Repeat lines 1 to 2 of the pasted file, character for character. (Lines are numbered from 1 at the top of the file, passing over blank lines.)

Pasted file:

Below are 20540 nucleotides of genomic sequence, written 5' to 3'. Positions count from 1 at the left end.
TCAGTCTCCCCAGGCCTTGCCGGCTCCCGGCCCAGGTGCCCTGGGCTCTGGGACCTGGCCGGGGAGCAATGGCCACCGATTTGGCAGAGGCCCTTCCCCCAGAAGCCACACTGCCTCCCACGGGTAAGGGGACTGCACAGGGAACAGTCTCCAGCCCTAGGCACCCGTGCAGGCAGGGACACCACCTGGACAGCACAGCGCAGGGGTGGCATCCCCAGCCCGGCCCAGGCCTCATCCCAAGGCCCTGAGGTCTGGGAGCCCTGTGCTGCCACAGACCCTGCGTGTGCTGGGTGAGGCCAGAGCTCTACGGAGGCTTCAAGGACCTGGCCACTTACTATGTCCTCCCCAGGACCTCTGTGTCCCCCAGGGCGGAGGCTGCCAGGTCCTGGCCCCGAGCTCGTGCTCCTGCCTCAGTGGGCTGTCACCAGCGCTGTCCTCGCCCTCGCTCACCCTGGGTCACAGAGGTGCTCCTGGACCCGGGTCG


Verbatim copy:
Below are 20540 nucleotides of genomic sequence, written 5' to 3'. Positions count from 1 at the left end.
TCAGTCTCCCCAGGCCTTGCCGGCTCCCGGCCCAGGTGCCCTGGGCTCTGGGACCTGGCCGGGGAGCAATGGCCACCGATTTGGCAGAGGCCCTTCCCCCAGAAGCCACACTGCCTCCCACGGGTAAGGGGACTGCACAGGGAACAGTCTCCAGCCCTAGGCACCCGTGCAGGCAGGGACACCACCTGGACAGCACAGCGCAGGGGTGGCATCCCCAGCCCGGCCCAGGCCTCATCCCAAGGCCCTGAGGTCTGGGAGCCCTGTGCTGCCACAGACCCTGCGTGTGCTGGGTGAGGCCAGAGCTCTACGGAGGCTTCAAGGACCTGGCCACTTACTATGTCCTCCCCAGGACCTCTGTGTCCCCCAGGGCGGAGGCTGCCAGGTCCTGGCCCCGAGCTCGTGCTCCTGCCTCAGTGGGCTGTCACCAGCGCTGTCCTCGCCCTCGCTCACCCTGGGTCACAGAGGTGCTCCTGGACCCGGGTCG